The outer surface of the chorionic villi constitutes the main cellular barrier between the fetal and maternal circulations and is formed by an outer layer of syncytiotrophoblasts and an inner layer of cytotrophoblasts, the latter of which diminishes as gestation progresses. The stroma of the villi is composed of sinusoidally dilated fetal capillaries embedded within loose connective tissues formed by mesenchymal cells, mesenchymal-derived macrophages (Hofbauer cells) and fibroblasts (44). The fetal membrane encompasses three distinct layers: [1] innermost amnion, [2] chorion laeve connective tissue, and [3] outermost decidua capsularis. Amnion comprises a single avascular layer of epithelial cells and connective tissue that contacts directly with the amniotic fluid and encloses the fetus. The chorion laeve is usually atrophic, composed of connective tissue containing fetal (chorio-allantoic) blood vessels, whereby decidua capsularis represents maternal modified endometrium (45). The developing embryo is connected to the chorionic plate (fetal surface) of placenta by an umbilical cord containing two arteries and one vein surrounded by gelatin-like mucoid substance, the Wharton's jelly. Wharton's jelly encompasses all loose connective tissue from the external surface of the tunica media of cord vessels to the inner margin of the amniotic epithelium (46). Wharton's jelly is important in keeping the integrity of umbilical cord. It prevents kinking of the cord and protects the umbilical blood vessels (47). The umbilical cord has an average length of 50 to 60 cm and diameter of 2 cm, with up to 40 helical turns (42).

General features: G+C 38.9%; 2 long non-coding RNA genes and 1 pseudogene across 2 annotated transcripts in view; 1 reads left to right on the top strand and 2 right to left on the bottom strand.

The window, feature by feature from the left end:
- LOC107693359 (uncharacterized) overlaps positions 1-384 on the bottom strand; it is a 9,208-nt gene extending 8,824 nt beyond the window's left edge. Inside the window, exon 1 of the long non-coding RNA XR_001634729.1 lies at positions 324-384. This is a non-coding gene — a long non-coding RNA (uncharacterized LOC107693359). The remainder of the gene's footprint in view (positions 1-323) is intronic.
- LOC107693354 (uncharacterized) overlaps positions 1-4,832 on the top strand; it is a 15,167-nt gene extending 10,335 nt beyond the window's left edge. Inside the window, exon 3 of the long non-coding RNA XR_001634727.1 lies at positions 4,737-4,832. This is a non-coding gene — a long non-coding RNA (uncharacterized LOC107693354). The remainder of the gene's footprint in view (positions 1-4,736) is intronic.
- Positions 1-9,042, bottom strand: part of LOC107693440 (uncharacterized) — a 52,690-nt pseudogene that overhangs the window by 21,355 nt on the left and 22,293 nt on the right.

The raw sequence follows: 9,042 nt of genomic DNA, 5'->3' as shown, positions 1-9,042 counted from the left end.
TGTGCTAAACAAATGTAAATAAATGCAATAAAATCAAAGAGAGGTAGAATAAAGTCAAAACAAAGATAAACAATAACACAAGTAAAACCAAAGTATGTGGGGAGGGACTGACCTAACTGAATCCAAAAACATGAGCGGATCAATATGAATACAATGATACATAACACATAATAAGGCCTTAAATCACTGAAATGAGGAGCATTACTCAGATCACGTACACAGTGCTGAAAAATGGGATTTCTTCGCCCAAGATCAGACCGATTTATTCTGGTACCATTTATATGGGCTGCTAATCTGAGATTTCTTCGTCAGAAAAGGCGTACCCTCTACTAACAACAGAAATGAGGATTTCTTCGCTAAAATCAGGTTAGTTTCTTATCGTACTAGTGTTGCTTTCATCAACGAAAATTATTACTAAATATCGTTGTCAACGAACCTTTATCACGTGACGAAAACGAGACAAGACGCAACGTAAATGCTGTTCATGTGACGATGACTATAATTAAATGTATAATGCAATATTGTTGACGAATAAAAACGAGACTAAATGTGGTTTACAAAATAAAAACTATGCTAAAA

Placenta and Umbilical Cord-Derived Stem Cells

The human placenta and umbilical cord represent a reliably high yield reservoir of stem cells compared to other sources. The observation that teratoma can arise from a term placenta suggests that it may harbor some multipotent germ cells (48). Studies have reported the placenta contains a population of multipotent stem cells that express stem cells markers such as c-KIT, octamer-binding transcription factor 4 (OCT4), sex determining region Y-box 2 (SOX2), stage-specific embryonic antigen-3 (SSEA3), SSEA4, T cell receptor alpha locus-1-60 (TRA-1-60) and TRA-1-81 (11). These cells possess mesodermal phenotype and demonstrate broad multilineage differentiation ability (12, 49, 50).

Different sources of placental stem/progenitor cells are derived from different layers of the placenta, namely amnion, chorion and decidua (51) as well as umbilical cord which constitutes the Wharton's jelly and cord blood vessels (52) (Figure 1). The two types of stem cells from the amniotic layer are amniotic epithelial cells (AECs), which originate from the epiblast and amniotic mesenchymal stromal/stem cells (AMSCs), derived from the hypoblast (53, 54). Deriving from the chorion sheets are chorionic MSCs from the inner chorionic mesoderm, which is similar to mesenchymal region of the amnion, and chorionic trophoblast cells from the outer layer of trophoblastic origin. The uterine component of the placenta, the decidua, also harbors decidual MSCs (55). Wharton's jelly of the umbilical cord serves as attractive source of MSCs while cord lining membrane (amniotic epithelium and subamniotic Wharton's jelly) is identified as a valuable source of epithelial stem cells and MSCs, respectively (52). The PDSCs and UCDSCs may be utilized in a wide range of clinical applications. In this review, we focused on stem cells harvested from placenta and umbilical cord that have demonstrated potential therapeutic value in BPD.